Growth Mindset Books for Kids
Growth mindset has been a hot topic lately and for the past three years I have been intentional about teaching my students how to have a growth mindset. Growth mindset is believing intelligence can be improved and not just something you are born with. Carol Dweck has written Growth Mindset: A New Psychology to Success on the topic of growth mindset and how people with this mindset are more successful.
As a teacher, I want to instill a growth mindset within my students from the beginning of the year. They need to be comfortable with making mistakes, they need to be okay with not knowing everything yet, and only competing with themselves. Whenever a student says they cannot do something I make them follow their statement with the word ‘yet.’ Yet is such a powerful word and it can change how a student feels about their abilities!
So how do I introduce growth mindset to my students? The first thing we do is watch the videos on Classroom Dojo on growth mindset. There are follow up questions and activities to go along with the videos. The next thing I do is have my students create a Growth Mindset Journal, which you can find here. The journal begins with brainstorming pages for students to visual who they want to be when they grow up. It has sections for students to write statements about what they cannot do yet. Then, they will write down their dreams and create goals to accomplish these dreams. Each week the student writes their goal on Monday. On Friday, they will reflect on their progress for the week. At the top of the weekly pages is an inspirational quote for students to reflect on throughout the week. Students can discuss the quote with a partner or do a quick write about what the quote means to them. Be sure to get a copy for your class here!
Another great way to introduce growth mindset is by doing read alouds! Below are some of my favorite books on growth mindset and a brief description of each.
Stuck by Oliver Jeffers
Stuck is about a boy, Floyd, who gets his kite stuck in a tree. He tries throwing several objects into the tree in order to release his kite. Each item he tosses gets stuck as well. This book introduces perseverance and grit. It’s definitely a silly way to introduce these very important concepts, and the kids love it!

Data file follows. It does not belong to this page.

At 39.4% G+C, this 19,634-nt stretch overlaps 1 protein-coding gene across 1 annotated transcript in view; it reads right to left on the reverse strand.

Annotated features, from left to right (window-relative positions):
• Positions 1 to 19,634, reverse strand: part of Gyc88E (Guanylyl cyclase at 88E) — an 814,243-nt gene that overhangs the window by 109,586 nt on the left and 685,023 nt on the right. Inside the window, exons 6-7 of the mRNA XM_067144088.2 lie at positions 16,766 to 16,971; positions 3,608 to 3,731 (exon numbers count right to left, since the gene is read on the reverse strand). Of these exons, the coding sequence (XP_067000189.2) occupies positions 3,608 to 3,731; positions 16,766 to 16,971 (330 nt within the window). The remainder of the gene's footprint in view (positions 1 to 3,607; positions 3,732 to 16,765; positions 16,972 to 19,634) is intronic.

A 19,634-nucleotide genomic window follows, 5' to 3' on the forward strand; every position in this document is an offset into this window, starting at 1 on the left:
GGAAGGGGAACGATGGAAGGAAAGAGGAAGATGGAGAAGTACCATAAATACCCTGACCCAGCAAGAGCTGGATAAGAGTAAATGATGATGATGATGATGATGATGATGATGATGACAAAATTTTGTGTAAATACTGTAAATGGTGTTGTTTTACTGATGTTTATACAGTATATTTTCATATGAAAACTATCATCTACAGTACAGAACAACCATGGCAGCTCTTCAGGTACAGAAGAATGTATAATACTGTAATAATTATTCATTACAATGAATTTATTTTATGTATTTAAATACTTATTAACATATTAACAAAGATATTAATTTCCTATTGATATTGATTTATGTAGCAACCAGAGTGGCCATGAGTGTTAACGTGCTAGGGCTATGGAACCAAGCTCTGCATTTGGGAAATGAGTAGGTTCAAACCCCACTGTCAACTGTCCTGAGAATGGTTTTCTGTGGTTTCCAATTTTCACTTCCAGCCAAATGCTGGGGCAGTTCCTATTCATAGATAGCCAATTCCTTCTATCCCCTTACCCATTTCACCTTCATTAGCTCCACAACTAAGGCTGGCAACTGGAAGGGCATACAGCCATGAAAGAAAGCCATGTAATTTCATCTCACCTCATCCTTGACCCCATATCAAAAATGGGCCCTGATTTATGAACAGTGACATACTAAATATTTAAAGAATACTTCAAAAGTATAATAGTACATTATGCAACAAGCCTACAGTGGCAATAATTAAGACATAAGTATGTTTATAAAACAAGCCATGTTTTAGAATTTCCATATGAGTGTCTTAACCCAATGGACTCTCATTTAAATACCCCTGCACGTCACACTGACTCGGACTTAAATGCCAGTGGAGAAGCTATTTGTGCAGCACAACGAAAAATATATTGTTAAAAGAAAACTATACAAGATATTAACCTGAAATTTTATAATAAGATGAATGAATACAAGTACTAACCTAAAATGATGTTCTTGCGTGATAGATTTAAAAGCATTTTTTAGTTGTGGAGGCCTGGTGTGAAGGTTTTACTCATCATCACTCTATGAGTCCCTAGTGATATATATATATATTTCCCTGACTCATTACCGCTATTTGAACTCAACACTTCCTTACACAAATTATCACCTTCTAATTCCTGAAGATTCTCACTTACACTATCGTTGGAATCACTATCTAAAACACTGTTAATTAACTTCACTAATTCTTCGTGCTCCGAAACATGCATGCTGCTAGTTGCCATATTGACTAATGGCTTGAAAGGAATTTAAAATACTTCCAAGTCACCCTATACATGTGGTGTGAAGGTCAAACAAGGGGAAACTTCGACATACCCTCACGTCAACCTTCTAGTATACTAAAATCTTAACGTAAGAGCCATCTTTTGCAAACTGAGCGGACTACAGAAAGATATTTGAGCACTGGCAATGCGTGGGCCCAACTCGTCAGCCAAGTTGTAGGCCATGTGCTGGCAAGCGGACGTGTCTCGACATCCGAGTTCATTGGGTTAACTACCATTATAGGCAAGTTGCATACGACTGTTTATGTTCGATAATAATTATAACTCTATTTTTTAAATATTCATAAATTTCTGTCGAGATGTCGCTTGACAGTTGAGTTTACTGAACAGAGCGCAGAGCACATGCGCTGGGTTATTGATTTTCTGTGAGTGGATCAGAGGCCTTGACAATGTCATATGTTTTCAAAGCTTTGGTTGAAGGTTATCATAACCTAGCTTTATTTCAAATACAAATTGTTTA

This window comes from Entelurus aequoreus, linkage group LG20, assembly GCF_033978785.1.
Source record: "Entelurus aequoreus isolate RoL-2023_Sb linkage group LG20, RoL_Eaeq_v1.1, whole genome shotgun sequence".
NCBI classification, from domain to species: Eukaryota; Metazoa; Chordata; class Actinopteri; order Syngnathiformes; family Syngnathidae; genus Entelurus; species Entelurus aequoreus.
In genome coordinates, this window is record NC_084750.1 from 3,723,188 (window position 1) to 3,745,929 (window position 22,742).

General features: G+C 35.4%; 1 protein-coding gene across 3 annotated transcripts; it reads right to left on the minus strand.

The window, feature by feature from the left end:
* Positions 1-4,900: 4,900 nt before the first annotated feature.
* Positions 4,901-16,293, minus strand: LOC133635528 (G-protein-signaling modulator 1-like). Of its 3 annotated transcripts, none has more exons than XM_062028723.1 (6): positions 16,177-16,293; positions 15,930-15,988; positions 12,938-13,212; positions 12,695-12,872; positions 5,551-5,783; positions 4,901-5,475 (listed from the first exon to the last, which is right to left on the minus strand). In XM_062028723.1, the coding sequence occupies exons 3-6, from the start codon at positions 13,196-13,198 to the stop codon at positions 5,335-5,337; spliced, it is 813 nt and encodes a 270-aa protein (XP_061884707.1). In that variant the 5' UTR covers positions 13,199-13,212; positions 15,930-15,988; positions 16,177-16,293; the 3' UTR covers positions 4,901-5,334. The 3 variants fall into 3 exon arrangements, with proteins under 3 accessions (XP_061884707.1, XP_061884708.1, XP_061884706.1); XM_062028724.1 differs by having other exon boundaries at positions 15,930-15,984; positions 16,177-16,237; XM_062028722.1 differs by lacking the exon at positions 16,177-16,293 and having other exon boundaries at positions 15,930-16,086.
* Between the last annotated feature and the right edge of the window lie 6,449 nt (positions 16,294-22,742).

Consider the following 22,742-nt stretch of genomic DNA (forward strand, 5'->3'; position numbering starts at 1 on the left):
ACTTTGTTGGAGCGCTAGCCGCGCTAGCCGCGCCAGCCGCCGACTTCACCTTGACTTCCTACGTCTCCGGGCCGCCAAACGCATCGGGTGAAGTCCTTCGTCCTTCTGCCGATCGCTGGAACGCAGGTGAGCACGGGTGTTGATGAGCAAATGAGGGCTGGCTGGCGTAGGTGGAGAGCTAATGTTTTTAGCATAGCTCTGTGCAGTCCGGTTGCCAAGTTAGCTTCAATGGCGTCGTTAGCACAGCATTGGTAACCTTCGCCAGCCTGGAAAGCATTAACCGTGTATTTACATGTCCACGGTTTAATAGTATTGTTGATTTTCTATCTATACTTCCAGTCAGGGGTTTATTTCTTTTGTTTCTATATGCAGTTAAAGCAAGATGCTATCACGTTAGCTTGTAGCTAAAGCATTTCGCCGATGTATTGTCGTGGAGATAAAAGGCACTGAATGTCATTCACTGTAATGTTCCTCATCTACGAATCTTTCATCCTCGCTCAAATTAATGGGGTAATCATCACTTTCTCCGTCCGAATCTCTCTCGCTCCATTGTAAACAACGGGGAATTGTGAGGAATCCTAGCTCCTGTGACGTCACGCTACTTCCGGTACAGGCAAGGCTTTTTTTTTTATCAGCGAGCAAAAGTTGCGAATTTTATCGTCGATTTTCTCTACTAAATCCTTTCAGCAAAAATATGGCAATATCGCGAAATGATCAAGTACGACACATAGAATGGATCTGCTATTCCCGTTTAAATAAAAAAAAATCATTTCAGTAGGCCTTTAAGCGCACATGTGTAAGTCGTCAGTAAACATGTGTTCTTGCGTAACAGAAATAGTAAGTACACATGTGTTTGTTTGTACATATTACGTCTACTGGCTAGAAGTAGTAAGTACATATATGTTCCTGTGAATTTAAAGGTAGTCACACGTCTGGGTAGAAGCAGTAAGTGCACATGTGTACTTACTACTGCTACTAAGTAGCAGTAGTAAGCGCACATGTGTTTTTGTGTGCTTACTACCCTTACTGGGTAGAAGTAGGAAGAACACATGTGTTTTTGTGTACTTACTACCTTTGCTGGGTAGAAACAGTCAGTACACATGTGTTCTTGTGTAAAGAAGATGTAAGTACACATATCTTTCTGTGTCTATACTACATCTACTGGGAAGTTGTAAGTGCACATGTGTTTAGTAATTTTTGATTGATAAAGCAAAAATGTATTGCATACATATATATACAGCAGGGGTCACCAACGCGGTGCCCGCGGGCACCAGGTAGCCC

This book is about a girl who tries to create the most magnificent thing. As she is creating, she is never satisfied with how it turns out. She tries several different options before finally getting frustrated and giving up. Her dog convinces her to try again after a walk to clear her head. In the end, she is very satisfied with what she creates! This book teaches perseverance. I also speak with my students about how she took a walk to clear her head, and how it’s okay to take a break when we get frustrated with something.
Rosie Revere Engineer by Andrea Beaty
Rosie Revere wants to be an engineer, but hides what she creates. When her grandma comes to visit, she teaches Rosie not to be afraid of mistakes and the only thing we should fear is giving up. I like to introduce the word “grit” when I read this book with my students.
What to do with a Problem? By Kobi Yamada
This story is about a boy who is avoiding a problem. The more he avoids it the bigger it seems to get. When he finally decides to face the issue, he finds out it is not what he thought it was after all. I speak about courage with my students after reading this book.
Just Being Audrey by Margaret Cadillo
I use this book because Audrey Hepburn is one of my inspirations and this book is inspiring. In the book it tells about Audrey’s dream to be a ballerina but others in her life do not support the dream. It tells about path to becoming an actress. I speak with my students about no one gets to tell them how big their dreams can be. We talk about how Audrey practiced and practiced because dreams do not come true on accident, it takes hard work.